City of Bones
By: Cassandra Clare
This book begins when fifteen-year-old Clary Fray first meets the Shadowhunters, warriors dedicated to ridding the earth of demons. It's also her first encounter with Jace, a Shadowhunter who looks a little like an angel and acts a lot like a jerk. Within twenty-four hours Clary is pulled into Jace's world with a vengeance, when her mother disappears and Clary herself is attacked by a demon. But why would demons be interested in ordinary mundanes like Clary and her mother? And how did Clary suddenly get the Sight? The Shadowhunters would like to know...
Let me start this review by saying, I have been putting this book off for ages. That's why I was sure I had heard a chorus of, "Wait, you haven't read this yet?" the entire time I was reading it. But yes, I was procrastinating big time. Because I'd heard some pretty mixed things about the series and the characters, so I just didn't read it (I wouldn't say I actively avoided it, more like I had so many other things to read that I purposefully didn't give it a second thought). But now, having read it, I can say that I really quite liked it. So that's good, yeah?
---Let's get one more thing out of the way. I adored The Infernal Devices (which I read first because I typically enjoy historical fiction better than things set today). I promise not to compare (too much). But I'd just like to mention that City of Bones didn't quite grab me like Clockwork Angel did, but that it was still a great read.---
Clary: She's a good character, I think. I didn't mind being insider her head, even enjoyed it. She's funny and caring, if sometimes a bit too naïve. I think she has a lot of potential for character growth so I hope that's utilized in the coming books (which I will be reading and probably soon).
Jace: Okay. I have opinions about him. He's a well-written character, complex, characterized thoroughly. My problem is that he's a love interest at all (**not because of the 'plot twist.' I've been spoiled so I know it's not true.**). Just because he's so rude all the time. I don't think his small kind comments make up for the arrogance and the harsh words. I feel like he sandwiched every tiny compliment between fifty rude comments. I don't think it makes sense for Clary or for Jace's previous characterization. But beyond the romance, yeah, I think he's a well-developed character, at least so far.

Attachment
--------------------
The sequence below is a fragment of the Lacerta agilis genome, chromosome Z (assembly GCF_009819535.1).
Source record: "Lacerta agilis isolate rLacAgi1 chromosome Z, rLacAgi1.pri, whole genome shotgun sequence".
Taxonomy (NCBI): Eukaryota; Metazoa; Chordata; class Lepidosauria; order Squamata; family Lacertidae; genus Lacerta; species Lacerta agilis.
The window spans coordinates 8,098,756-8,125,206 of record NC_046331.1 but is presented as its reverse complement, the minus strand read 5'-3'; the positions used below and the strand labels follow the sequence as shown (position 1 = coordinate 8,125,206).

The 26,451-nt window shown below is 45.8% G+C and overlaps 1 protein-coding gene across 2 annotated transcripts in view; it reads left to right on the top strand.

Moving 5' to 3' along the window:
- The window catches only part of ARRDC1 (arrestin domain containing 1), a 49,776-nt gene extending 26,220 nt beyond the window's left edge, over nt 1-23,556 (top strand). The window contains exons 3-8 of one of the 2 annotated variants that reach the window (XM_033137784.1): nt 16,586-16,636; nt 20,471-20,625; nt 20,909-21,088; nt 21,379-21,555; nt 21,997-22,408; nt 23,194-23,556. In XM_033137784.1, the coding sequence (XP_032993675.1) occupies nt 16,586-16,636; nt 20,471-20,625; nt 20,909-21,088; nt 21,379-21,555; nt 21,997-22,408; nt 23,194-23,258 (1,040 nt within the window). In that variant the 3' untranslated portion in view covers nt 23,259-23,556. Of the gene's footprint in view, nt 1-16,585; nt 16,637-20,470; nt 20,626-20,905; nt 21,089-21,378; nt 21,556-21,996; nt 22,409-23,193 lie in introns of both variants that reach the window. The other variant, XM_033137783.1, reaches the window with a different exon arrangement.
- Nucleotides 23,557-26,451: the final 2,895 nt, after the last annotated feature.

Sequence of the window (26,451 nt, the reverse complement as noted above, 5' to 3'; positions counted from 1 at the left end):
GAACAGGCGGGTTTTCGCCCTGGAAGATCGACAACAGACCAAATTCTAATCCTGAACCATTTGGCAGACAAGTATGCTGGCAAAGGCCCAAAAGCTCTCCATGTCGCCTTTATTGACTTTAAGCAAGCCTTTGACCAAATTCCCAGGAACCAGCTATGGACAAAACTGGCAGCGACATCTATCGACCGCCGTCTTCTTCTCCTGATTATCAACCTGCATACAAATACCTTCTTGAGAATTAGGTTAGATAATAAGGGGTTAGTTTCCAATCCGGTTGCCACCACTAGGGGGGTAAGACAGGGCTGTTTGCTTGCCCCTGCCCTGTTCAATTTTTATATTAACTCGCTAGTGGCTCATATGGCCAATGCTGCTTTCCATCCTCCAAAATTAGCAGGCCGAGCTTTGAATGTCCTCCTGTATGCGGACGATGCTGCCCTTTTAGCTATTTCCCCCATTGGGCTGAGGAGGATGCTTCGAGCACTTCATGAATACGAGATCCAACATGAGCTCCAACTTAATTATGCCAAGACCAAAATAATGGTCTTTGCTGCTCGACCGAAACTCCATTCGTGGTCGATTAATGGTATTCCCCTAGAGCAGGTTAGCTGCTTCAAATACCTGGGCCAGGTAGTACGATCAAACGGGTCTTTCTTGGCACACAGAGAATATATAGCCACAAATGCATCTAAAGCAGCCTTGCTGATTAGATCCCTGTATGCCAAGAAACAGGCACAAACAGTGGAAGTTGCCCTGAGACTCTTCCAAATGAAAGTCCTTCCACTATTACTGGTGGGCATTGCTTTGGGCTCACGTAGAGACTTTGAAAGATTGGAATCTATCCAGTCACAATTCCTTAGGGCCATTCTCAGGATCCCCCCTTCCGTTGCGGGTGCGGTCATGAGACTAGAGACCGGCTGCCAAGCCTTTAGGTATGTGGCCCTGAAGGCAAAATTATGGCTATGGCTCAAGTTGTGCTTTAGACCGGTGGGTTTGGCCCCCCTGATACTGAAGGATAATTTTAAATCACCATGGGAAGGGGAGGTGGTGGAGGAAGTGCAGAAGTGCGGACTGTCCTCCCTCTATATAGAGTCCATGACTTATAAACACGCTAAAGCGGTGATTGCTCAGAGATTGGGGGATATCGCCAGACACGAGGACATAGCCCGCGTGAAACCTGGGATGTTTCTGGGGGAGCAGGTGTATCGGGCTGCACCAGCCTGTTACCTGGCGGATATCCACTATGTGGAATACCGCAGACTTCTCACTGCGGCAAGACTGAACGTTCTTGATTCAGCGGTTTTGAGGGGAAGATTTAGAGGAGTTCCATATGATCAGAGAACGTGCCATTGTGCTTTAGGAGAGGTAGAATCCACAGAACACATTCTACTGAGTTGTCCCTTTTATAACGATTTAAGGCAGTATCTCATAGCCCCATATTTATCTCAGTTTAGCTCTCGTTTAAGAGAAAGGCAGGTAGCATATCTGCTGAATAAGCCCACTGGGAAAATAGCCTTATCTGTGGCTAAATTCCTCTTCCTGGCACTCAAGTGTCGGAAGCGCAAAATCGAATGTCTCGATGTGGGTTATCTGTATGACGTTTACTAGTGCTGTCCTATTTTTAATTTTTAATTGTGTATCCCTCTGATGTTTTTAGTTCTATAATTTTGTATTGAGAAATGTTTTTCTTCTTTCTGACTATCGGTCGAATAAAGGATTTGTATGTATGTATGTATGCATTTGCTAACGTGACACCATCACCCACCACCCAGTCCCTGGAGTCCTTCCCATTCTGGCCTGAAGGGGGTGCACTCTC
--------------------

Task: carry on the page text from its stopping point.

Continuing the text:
Simon: I LOVE him. He's hilarious and dorky, which is always a win. I really like his and Clary's friendship. I want more of his sass. One of my favorite comments by him was,
"Filters are for cigarettes and coffee."
As soon as I read it I said out loud, "Well that's something I'll be saying more often."
Isabelle: I don't think we saw enough of her for me to say anything beyond that I like her character. I'm interested in seeing her and Clary's friendship develop, too (assuming that it does).
The beginning was a bit slow, but as soon as the action toward the end hit I did not want to put the book down. The action was engaging and engrossing. The climax was interesting and didn't disappoint on plot twists.
But, having read this now I can see why people say that Clare recycles plots. This book wasn't as different from The Infernal Devices as I would have hoped. The only difference was that this one wasn't as appealing to me personally.
I did enjoy this book. It's a fun and intense ride with well-conceived characters (for the most part). Some aspects were kind of meh for me (like the love triangle-ish things). But I get why this series is a hit, it's action-packed, witty, and immersive.
"There is nothing...quite like the moral absolutism of the young. It's easy as a child to believe in good and evil, in light and dark."
"Every teenager in the world feels like that, feels broken or out of place, different somehow. Royalty mistakenly born into a family of peasants...and it's no picnic being different."
"They say pity is a bitter thing, but it's better than hate."